drop across a current shunt (a low value series resistor) in
    series with the motor, or some magnetic field sensing
    mechanism (like a hall effect sensor) that reacts to the
    magnetic field around a motor lead, produced by the motor
    current.
     
  14. Michael

    Michael Guest

    Thanks John,

    I'm thinking about using a shunt resistor, with a voltage divider either
    side fed into a 741 setup as a diff amp. Would that cause any problems?

    Cheers,

    Michael
     
  15. If you use a shunt resistor, the full scale signal voltage
    is small, to begin with, just to keep the resistor power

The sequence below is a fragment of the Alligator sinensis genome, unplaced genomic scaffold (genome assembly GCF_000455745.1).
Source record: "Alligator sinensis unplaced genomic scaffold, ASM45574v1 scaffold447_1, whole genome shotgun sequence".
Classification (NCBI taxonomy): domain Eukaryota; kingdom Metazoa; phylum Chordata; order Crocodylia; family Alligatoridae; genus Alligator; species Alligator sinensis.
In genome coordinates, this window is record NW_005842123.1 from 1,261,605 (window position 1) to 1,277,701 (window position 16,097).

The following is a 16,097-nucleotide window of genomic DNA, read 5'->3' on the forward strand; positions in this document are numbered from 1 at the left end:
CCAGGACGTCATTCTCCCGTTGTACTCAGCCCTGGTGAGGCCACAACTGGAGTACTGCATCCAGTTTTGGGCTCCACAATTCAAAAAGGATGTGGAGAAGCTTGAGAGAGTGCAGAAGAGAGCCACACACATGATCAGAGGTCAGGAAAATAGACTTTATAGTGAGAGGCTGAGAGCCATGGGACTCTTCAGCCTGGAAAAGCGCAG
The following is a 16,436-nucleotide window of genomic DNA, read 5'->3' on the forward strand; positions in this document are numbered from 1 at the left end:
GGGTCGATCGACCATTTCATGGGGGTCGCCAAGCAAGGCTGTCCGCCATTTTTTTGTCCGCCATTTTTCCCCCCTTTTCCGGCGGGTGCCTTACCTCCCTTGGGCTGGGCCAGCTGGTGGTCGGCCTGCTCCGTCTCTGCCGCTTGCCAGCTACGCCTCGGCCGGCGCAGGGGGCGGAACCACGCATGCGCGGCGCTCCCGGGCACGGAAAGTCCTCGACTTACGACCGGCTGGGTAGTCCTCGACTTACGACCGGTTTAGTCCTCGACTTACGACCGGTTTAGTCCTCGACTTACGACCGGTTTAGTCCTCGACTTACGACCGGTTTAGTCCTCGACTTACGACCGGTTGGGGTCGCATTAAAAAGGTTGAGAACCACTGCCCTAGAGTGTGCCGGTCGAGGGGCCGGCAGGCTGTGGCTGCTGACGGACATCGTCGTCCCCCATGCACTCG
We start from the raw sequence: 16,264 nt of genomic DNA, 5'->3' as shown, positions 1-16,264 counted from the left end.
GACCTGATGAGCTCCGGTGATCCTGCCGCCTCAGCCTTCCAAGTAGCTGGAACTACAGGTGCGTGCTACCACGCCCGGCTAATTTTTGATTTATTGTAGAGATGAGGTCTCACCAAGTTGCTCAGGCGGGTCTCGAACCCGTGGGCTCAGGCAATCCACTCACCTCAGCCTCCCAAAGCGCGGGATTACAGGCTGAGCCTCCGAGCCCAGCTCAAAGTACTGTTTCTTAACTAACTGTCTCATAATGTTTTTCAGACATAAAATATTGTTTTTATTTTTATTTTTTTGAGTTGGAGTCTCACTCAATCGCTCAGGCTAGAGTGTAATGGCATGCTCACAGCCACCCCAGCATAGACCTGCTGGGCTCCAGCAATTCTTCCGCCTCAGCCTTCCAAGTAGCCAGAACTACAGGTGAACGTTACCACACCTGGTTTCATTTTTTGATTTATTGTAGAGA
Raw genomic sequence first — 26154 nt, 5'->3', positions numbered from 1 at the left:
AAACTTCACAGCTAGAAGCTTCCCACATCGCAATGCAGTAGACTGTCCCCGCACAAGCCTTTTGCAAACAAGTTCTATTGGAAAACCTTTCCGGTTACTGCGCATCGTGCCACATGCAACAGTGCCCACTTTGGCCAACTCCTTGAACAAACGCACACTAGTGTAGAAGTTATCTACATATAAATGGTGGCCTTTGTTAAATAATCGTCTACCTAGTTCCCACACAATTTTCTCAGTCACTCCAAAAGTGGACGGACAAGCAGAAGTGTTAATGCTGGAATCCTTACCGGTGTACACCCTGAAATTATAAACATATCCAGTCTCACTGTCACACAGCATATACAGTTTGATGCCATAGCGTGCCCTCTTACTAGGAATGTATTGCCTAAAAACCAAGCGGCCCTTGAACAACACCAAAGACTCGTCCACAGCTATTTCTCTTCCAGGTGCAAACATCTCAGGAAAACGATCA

waste down, so adding a pair of dividers to that, to get the
    signal within the common mode voltage range of the 741 is a
    step backwards. I'm not saying it can't work, but it is a
    hard climb.

    An integrated high side sensor chip is handy for when the
    shunt is in the positive supply side of the circuit. They
    convert the small differential voltage to a current to
    ground, that will produce a much larger, but proportional
    voltage across a grounded resistor, for the current
    controller to use as a process measurement.
    Here is one example at random, that you can use to pull key
    words from, to look for more:
    http://www.maxim-ic.com/appnotes.cfm/appnote_number/746/

    Isolated Hall effect current sensors are even more
    convenient, since that don't involve the voltage of the
    current carrying conductor, at all.
    http://www.allegromicro.com/techpub2/current_sensing/bsp_v1_52.pdf